Drying

Pot drying upside down on a dish towel.

I use to dry my pot upside down on my metal dish rack. I was careful to keep other items away from my pot, however, I got a few minor chips in the rim of my pot. I now lay my pot upside down on a dish towel.

Air drying

Usually all that is necessary.

When to dry with a towel

Simply air drying is fine in most cases, but if room is very humid and/or someone has cooked in the pot 2-3 hours, then wiping down with towel expedites the drying process, especially when new, and reduces or eliminate mold growth. Even when pot has been holding yogurt for a week it may be saturated with moisture, in that case wiping down expedites drying and helps with mold issues.

MEC

Stove top drying

When is it necessary?

  • The pot is water logged and you need to cook with it soon.
  • You need to store your pot for awhile and your house is humid.
  • If you pot is not completely seasoned and you will not be using it again without the next day.

Instructions:

  1. Put empty pot on the stove (no lid).
  2. Gently (on a very low setting) heat the pot for 5-10 minutes.
  3. Stop when the top rim gets warm.

Sun drying

My favorite way…. on nice sunny days, I like to put my pots outside to dry for a few hours. Miriam says the pots can take in vitamin D and impart it to the food. In the ideal house, you could keep your pots on a rolling cart, and simply wheel them outside for sunning.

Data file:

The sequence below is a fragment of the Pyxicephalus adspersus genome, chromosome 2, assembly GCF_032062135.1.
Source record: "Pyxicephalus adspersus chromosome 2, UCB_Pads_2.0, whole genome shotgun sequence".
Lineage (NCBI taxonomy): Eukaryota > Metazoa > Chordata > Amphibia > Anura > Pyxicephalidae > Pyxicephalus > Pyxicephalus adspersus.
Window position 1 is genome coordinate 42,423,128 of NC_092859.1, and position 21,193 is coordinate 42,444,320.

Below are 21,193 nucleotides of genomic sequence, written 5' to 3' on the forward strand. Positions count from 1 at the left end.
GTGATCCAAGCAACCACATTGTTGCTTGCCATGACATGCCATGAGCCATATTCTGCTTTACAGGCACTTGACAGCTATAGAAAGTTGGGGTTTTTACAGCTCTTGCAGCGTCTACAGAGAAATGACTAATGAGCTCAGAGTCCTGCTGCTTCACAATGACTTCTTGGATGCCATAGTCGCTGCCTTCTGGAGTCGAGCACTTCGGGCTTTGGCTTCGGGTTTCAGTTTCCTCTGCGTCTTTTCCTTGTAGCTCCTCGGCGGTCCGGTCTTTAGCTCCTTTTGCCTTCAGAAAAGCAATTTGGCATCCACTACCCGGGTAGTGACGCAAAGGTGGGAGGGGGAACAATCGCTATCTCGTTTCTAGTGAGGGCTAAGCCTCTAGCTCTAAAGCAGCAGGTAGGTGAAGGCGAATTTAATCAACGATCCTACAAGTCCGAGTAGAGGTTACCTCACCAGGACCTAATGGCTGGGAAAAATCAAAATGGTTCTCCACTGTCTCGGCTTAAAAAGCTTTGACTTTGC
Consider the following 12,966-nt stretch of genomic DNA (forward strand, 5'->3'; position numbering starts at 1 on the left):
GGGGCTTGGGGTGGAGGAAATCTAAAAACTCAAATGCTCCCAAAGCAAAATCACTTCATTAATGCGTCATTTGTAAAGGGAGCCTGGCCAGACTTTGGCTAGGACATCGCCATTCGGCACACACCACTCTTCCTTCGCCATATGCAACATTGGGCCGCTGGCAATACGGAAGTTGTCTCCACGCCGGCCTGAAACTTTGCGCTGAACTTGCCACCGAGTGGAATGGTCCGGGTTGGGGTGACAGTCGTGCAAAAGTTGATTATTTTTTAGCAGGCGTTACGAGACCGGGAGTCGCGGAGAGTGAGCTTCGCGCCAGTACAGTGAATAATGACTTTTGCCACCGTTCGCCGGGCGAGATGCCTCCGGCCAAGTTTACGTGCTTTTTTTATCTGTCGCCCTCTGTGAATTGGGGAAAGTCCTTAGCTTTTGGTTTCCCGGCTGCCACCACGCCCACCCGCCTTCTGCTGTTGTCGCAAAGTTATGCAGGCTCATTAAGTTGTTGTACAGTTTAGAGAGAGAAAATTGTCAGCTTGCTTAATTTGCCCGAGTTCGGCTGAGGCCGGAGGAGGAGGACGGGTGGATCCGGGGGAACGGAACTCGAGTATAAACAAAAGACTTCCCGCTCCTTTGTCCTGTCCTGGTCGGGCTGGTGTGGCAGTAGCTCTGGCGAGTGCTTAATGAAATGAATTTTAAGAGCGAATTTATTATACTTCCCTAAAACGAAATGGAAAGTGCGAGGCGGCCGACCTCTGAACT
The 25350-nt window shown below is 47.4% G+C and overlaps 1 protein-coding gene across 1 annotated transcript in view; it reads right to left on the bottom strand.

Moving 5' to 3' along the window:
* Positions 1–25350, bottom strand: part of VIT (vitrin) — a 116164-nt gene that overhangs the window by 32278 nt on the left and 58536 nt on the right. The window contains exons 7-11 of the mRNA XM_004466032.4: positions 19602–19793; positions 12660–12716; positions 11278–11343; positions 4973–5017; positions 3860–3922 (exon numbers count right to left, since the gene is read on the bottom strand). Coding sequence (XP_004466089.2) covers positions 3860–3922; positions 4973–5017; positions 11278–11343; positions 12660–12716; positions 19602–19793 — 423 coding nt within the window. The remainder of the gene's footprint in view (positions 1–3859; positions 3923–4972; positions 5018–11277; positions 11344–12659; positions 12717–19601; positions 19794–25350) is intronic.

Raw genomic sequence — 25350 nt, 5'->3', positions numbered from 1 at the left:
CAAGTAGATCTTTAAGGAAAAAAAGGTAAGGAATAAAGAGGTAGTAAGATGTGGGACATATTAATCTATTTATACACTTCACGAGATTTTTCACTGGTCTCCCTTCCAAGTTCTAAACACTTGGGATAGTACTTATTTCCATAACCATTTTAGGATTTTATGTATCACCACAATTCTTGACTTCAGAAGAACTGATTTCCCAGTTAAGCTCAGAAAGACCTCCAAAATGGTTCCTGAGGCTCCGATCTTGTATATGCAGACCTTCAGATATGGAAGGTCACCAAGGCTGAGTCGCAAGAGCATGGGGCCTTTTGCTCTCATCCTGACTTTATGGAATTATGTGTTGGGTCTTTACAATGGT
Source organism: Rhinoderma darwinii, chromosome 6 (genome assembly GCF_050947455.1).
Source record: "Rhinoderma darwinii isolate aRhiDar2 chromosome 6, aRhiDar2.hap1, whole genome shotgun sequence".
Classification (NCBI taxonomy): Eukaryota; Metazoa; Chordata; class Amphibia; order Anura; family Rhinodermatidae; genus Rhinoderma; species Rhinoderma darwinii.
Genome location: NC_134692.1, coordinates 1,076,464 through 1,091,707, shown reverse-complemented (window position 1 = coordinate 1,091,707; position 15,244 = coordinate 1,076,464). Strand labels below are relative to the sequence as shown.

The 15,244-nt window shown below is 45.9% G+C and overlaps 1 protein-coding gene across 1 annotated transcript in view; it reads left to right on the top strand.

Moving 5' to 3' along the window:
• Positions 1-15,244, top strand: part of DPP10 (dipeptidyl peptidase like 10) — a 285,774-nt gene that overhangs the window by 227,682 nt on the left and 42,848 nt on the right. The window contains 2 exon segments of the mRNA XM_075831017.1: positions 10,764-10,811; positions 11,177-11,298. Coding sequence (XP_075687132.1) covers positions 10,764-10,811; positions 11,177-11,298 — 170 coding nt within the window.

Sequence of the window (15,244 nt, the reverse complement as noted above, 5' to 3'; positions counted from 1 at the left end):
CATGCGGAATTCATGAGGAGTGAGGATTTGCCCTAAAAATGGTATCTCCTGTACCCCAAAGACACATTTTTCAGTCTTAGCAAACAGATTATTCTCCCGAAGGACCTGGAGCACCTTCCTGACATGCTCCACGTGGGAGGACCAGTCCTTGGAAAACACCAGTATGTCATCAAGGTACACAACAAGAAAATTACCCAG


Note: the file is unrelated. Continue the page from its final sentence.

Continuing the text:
Storing

Storing clay pot and lid on metal shelving unit
Storing a clay pot and lid on metal shelving unit – the towels for additional protection.

Storage tips

My clay pot drawer - pots get air on all sides and rim is protected from touching metal
Clay pots are best stored upside down with air on all sides. I’m using an expandable wire trivet lined with a pot protector. My lids are stored in an adjustable lid rack lined with an additional cloth.
  • Make sure pot is thoroughly dried before storing
  • Store with lid removed (or at least cracked).
  • Use a well ventilated place which is not too damp or too dry.
  • Have air on all sides of the pot.
  • It’s best to store pot upside down – gravity helps the pot reset from cooking?
Water pot and small clay cooking pot
Left: small clay pot being used as a water storage vessel. Right: small clay pot being stored upside down to dry out – it’s in almost constant use.
Basement storage closet - clay pots are upside down on plastic coated racks
Clay pots in basement storage closet on plastic coated racks.

Miriam has a pull out wire rack in her cabinets. It’s perfect for storing pots upside down on and getting good air circulation – a wire cookie rack or wire trivet also work.

However, Miriam says most of her pots are in constant use and rarely make it to the storage cabinet. She simply leaves them out (right side up) her her gas stove.

If necessary, the pots can be stacked one inside the other.

Storing in damp locations

Occasionally (about every 2 months), it’s also a good idea to dry your pots on the stove top at the lowest setting for 5-10 minutes or until warm to touch on the outside. For some reason, kitchens with electric burners have higher humidity levels than kitchens with gas stoves.

Storing in dry locations

Occasionally (about every month) oil the outside of your pot.

I would love to hear from you.
Scroll down to share your experiences & Wisdom.